carolyn50 Asked December 2011

What is a reasonable amount of time to devote to a parent in assisted living?

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My mother is 79, and lives in a very nice assisted living facility 20 minutes from my house. She has excellent medical care that is coordinated through the facility, and has transportation to/from doctors, shopping and social events. They have a library with computers, health club, social events, lots of aides to help out, etc. In short, it's the kind of place I'd like to live in when I'm too old/frail to care for myself. She is able to get around (uses a walker) and is mentally sharp enough to enjoy all these things.

My problem is she calls me for everything -- every complaint (of which there are many), thought, and desire. If I don't answer my phone she'll keep calling and calling -- sometimes 6 or 8 times a day leaving nasty messages on my voicemail if I don't answer the phone. She expects me to be her personal shopper to run out whenever she decides she wants something. I don't mind picking up a few things for her when I'm at the store anyway, but I don't like being expected to make special trips to hunt down whatever she wants, when she wants it. She is very demanding and treats me like I'm her slave. If I don't jump whenever she wants something, or take off work to drive her to the doctors, she whines and complains and tells me what a bad person I am. She is miserable to be around and acts like she wants me to be miserable too.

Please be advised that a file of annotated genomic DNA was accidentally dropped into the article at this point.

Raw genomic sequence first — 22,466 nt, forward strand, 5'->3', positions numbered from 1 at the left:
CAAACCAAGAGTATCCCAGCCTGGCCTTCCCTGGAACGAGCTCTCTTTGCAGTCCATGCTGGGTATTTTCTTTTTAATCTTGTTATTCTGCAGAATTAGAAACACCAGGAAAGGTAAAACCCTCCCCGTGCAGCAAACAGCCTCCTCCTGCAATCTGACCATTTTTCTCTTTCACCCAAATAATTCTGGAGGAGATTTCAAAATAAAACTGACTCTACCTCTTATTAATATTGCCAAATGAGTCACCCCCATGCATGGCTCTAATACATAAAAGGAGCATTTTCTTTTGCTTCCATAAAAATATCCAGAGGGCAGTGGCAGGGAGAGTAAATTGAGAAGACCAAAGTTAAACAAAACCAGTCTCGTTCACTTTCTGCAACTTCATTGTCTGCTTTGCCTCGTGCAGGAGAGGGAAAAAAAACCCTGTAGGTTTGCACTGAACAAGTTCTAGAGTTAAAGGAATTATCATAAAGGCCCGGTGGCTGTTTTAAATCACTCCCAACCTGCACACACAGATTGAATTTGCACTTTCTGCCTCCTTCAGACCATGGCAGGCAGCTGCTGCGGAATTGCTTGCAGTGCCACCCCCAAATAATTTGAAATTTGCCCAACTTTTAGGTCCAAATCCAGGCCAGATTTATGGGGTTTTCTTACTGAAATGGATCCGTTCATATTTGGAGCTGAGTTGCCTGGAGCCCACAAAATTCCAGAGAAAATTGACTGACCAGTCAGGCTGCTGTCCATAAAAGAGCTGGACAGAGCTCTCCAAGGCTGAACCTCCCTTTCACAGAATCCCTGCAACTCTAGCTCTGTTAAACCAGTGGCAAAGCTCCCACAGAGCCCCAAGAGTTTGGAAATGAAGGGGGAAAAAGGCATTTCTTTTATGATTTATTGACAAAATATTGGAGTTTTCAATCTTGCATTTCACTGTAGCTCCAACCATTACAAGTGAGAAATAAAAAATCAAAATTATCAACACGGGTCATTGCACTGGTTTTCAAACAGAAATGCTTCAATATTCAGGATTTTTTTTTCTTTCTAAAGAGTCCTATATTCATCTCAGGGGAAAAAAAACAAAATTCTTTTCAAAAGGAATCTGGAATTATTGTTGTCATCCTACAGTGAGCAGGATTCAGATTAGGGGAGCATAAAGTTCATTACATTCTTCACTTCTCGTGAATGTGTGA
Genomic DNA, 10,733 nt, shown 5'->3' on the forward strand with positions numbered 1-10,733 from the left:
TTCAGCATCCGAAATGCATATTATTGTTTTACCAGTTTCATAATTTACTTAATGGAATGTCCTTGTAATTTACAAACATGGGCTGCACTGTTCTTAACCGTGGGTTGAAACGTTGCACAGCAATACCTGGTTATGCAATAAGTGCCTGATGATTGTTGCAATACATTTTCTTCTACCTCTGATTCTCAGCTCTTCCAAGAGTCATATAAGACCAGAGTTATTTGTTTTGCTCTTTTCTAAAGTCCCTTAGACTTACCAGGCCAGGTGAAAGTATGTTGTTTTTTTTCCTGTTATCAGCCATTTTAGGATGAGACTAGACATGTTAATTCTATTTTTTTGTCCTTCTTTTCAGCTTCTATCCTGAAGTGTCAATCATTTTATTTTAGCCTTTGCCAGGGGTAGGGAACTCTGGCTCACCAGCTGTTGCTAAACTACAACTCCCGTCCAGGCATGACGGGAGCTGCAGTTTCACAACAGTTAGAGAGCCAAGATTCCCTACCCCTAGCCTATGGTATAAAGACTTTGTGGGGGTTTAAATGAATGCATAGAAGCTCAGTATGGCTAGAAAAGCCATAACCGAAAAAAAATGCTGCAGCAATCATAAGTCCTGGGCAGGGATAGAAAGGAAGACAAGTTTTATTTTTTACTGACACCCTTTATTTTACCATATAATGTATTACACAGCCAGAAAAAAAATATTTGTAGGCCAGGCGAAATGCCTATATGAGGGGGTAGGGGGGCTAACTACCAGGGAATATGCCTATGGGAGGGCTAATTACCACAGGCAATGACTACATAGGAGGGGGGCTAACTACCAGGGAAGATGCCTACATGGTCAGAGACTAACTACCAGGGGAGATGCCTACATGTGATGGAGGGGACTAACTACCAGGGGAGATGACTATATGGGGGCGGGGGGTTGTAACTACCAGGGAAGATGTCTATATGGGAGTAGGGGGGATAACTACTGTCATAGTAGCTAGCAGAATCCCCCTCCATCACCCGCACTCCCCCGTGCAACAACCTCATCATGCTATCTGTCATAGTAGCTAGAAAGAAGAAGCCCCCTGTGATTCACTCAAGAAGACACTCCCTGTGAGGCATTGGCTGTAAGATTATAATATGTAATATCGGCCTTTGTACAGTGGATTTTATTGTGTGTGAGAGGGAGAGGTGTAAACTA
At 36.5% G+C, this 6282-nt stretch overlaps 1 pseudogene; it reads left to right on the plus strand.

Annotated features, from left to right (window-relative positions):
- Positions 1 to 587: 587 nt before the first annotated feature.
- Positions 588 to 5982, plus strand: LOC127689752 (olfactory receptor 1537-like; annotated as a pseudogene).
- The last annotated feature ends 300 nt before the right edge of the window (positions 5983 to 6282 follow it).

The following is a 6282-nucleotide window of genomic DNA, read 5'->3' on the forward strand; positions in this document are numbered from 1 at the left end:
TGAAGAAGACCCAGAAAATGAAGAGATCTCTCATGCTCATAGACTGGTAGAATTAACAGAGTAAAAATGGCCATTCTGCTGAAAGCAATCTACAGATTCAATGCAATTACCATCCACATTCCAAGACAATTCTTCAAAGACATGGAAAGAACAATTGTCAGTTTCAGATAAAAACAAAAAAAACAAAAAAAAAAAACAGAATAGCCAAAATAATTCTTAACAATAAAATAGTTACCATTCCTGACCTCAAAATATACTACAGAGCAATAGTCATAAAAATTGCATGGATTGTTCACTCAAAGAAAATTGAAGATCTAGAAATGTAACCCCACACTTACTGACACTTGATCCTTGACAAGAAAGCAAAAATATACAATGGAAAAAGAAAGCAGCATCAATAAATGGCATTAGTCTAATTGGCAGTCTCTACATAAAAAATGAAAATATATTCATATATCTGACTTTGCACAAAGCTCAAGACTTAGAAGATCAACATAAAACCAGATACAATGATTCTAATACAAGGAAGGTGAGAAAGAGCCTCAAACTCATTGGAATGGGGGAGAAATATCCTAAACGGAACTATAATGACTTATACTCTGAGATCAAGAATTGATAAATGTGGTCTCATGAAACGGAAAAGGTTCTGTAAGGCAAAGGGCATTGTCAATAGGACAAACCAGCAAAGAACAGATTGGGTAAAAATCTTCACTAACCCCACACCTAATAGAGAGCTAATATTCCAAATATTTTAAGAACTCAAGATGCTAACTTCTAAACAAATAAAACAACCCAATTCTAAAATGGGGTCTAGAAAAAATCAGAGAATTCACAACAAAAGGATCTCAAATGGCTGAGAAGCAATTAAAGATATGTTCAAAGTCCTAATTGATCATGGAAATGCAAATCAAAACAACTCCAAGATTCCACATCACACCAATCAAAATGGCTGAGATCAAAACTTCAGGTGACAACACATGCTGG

I own a small business and work more than full time to support myself, and have a house and two dogs to take care of. I also have health issues of my own, much of which my doctor attributes to "stress." The rest of my immediate family (father and brother) have passed on so everyone tells me I'm "it" and it's my responsibility to take care of her. My mother has a sister and brother, but they don't have much to do with her. I moved back to my hometown six years ago after my brother died (I was living 1000 miles away), and gave up on my career to move here to take care of her. I manage her finances, pay all her bills, take care of a townhouse that she still owns (I rented it out), coordinated all her medical care when she needed heart surgery (I went to the hospital/skilled nursing facility daily for months) and got her moved into this facility where she has everything she could possibly need.

I feel like I have no life, and that I'm am losing myself and need to get away from her. What is a reasonable amount of time to devote to her? How often should I talk to her, visit her, do her shopping, etc?

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NancyH Dec 2011